Topics: exercise motivation accountability mindset rational fitness healthy lifestyle

Balancing Academics and Fitness in College

ThinkstockPhotos-650623468.jpgWelcome back to school! Or, if you are new to the college experience, welcome to your first adventure in time management and balancing your life. This not only includes your academics and social life, but other areas that go under the radar as less important. I’m talking about fitness and wellness. College and university fitness centers are usually well populated with individuals with a wide variety of goals ranging from stress reduction to spring break abs, to meeting people.

Many of the students that I have met at NIFS are likeminded, health conscious, and body-image-positive, which makes coming to a campus-centered fitness center more enjoyable. In retrospect, when I was in school I found myself using the campus fitness and recreational center as a way to not only hone my training skills, but also to get away from the stress caused by deadlines and grades.

Beyond the obvious benefits, studies have been conducted that actually link exercise to getting better grades. Here is what I have found, along with some constructive ideas to help you benefit from fitness.

Set Goals

Breaking through your fitness barriers is the first step to getting what you want out of your fitness experience. In previous blogs, I have talked about setting realistic goals and expectations; because of all the time allotted to school and social life, you may find yourself in a crunch to dedicate any extra time to your goals. Choose goals that can be measured, such as coming to the gym four days per week for the entire semester or wanting to complete a 5K in less than 25 minutes. This will allow you to focus while you are at the gym and not tune out what you are trying to accomplish.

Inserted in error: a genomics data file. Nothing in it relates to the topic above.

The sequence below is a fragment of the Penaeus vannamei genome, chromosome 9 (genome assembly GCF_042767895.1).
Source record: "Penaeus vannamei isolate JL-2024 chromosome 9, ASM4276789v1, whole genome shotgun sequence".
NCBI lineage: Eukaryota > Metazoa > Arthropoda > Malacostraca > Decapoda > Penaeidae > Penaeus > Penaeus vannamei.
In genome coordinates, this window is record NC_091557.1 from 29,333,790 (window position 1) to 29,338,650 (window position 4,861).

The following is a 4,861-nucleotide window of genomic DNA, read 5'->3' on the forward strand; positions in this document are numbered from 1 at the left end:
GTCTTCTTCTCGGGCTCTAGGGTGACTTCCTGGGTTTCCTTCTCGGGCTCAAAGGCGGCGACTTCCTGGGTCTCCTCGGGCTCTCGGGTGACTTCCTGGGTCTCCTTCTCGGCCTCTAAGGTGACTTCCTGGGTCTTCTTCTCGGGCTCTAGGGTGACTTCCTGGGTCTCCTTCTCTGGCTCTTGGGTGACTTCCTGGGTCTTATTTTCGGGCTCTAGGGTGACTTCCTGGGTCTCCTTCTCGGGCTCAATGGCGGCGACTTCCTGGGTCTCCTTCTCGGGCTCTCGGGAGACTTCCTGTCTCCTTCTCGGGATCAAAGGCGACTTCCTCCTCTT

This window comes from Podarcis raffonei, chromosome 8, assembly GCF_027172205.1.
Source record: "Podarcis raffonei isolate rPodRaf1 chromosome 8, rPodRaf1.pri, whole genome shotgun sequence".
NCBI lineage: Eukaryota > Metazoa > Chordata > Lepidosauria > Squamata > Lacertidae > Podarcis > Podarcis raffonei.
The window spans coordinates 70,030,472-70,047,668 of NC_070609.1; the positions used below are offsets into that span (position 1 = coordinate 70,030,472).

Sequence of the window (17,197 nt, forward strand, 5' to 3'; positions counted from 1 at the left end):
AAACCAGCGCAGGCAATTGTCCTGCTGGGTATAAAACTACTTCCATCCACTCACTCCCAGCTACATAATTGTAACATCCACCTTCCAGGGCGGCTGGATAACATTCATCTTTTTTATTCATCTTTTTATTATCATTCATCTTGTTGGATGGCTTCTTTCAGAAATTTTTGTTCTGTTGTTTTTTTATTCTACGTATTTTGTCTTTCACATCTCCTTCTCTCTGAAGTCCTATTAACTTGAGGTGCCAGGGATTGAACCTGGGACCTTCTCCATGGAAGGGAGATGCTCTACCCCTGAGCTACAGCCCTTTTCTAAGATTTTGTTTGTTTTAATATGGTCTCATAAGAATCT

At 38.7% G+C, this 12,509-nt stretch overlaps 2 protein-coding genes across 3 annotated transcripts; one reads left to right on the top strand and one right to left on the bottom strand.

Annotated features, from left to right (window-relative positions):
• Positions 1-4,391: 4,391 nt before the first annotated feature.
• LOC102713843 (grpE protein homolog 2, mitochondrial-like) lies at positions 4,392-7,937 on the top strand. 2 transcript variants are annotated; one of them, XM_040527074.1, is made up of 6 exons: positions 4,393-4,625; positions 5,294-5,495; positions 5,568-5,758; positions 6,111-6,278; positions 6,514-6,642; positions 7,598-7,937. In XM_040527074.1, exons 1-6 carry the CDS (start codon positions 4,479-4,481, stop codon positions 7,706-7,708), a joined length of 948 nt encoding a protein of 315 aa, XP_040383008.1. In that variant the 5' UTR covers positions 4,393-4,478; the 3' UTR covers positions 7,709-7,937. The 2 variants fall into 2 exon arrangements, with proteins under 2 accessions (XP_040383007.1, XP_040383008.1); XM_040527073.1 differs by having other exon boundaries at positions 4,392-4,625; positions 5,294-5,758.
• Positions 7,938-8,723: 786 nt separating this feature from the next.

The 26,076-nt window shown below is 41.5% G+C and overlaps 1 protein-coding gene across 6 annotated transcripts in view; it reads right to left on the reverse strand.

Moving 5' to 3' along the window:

Find Motivation

Also, finding something you love to do for exercise helps. If you love swimming or plan to have swimming as part of your training goal, you should practice swimming often. Finding a support network can also help bridge the gap between your student life and fitness life. These people do not have to have the same goals as you, but it helps when training for an event. NIFS offers group fitness classes daily that are included in the membership; this is a great way to meet people and commiserate about how much fun burpees are!

See How Exercise Helps You Get Better Grades

The benefits go beyond looking good for spring break. Studies conducted at Purdue in West Lafayette, Indiana, have shown that if a student works out as little as once per week, they have a better chance of having a higher grade-point average than their classmate who doesn’t work out. The findings supported not only improved grades, but also better time-management skills and mental wellness. As these studies become more and more prevalent, there is a noticeable trend for better, more suitable campus fitness centers to fulfill the needs of the students.